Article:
"Oh, thank you!" Letty beams at him, clasping her hands excitedly. "Oh, I know I shall like to meet her! Perhaps we will pick flowers together! Has she a favorite flower? I shall have to bring her some, someday. How soon do you think we may meet?”

"Hibiscus, I believe, if you are familiar." With his amusement a bit more of his foreign accent comes through. It is still faint however and difficult to place. "And I will inform her of your desire to meet as soon as I return home."

"Oh--I think I may have heard of that it the large one with the...the little..." She makes a flower out of her cupped left hand, sticking fingers of her right hand up through those of the left in an attempt to make stamens. "Like that? I have forgotten what they are called. And thank you!"

He chuckles. "Yes. That one."

"Oh, that one is very pretty! Hibiscus..." She tests the word, liking the deliciousness of it on her tongue, and then looks up at him curiosity. "Sir, are you foreign? I did not expect you /could/ be, for you are are not at all different from other people I know! But you have an accent!"

"Yes, and my skin is dark," he points out with amusement.

She blinks at him. "Oh, yes, but there /are/ people who have dark skin who do not seem at all foreign!" Her eyes round. "Why--do you mean that they /all/ are? Why, I have known one lady who is dark any time these past two years! Do you think /she/ was foreign? I thought perhaps her mother or father might have been, but--but she sounds so /English/!"

"You may very well be right," he says with growing amusement. "It is difficult to tell sometimes."

"Oh." She considers this. "Well, very likely I should not know, in any case! Where are you from? How long have you been here? What is it like at your home?" Her eyes widen again. "Are there /natives/ there, then?"

"In India?" He asks with amusement.

"Oh, is that where you are from? My papa has just gone there, to trade! He says he will bring me back something pretty! But he will be gone for some time, and that is why I am here. Perhaps you may tell me about it, so that I can surprise him with my knowledge when I write to him!"

"And what would you like to know?"

"Is it true there are /elephants/?" she demands, her expression wondering.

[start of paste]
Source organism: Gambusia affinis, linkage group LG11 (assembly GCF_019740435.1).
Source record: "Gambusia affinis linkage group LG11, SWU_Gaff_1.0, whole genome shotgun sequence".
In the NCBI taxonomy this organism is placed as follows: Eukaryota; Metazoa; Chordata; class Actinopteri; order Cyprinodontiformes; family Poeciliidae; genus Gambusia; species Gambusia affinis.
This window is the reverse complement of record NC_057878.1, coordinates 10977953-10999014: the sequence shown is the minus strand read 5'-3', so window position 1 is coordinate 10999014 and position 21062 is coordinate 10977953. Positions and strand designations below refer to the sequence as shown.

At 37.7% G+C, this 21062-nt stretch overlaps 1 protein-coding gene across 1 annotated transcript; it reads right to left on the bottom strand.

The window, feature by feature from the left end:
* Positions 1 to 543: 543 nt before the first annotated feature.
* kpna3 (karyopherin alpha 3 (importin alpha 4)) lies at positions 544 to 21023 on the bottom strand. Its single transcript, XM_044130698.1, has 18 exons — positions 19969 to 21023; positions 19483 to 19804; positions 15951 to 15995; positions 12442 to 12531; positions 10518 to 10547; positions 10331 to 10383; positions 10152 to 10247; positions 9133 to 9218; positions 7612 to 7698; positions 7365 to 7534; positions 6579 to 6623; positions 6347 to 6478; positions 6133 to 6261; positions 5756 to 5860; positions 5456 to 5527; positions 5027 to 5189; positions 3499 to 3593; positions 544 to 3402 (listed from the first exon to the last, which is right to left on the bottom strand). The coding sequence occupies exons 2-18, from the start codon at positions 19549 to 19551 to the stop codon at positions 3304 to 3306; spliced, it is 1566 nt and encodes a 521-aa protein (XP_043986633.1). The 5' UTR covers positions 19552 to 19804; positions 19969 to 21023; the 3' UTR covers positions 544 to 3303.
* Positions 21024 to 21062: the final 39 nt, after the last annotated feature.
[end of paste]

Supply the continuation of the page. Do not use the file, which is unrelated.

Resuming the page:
"And tigers," he says, enjoying her innocent wonder.

"Ohhhh..." she breathes, fascinated. "How amazing! Have you ever fought one? Do they truly eat people? Are the elephants gentle, or are they fierce? What do /they/ eat? Can you truly ride them? How big are they, really?"

"Hmm. I have not fought a tiger. A man who claims to and has not a missing limb or heavy scars to show for it is very likely a liar. They will eat children. Elephants are rather like horses, they vary in temperament. They eat leaves, and they stand about twice as tall as a tall man. Oh, and yes, you can ride them." He has and story teller's rich tones, and clearly enjoys telling her.

Her face is awed. "Oh...That sounds perfectly splendid! Tigers must be /dreadfully/ fierce! And elephants--how can such large creatures survive on leaves? Do they eat a great many of them? And have /you/ ever ridden an elephant?"

"They do eat quite a large amount, and drink even more. I have not, I am afraid.”

"How /many/ leaves do you think they eat?" Letty asks curiously. "Hundreds? And that /is/ too bad. Do you think if I went to India I should be able to ride one?"

"I am not at all sure," he smiles indulgently at the young lady, finding her very amusing and endearing. "I am sure you should be able to, but it is not a very safe land for ladies. Perhaps you should ask your Papa to bring you back something carved of ivory. That is the tusks of elephants, you know."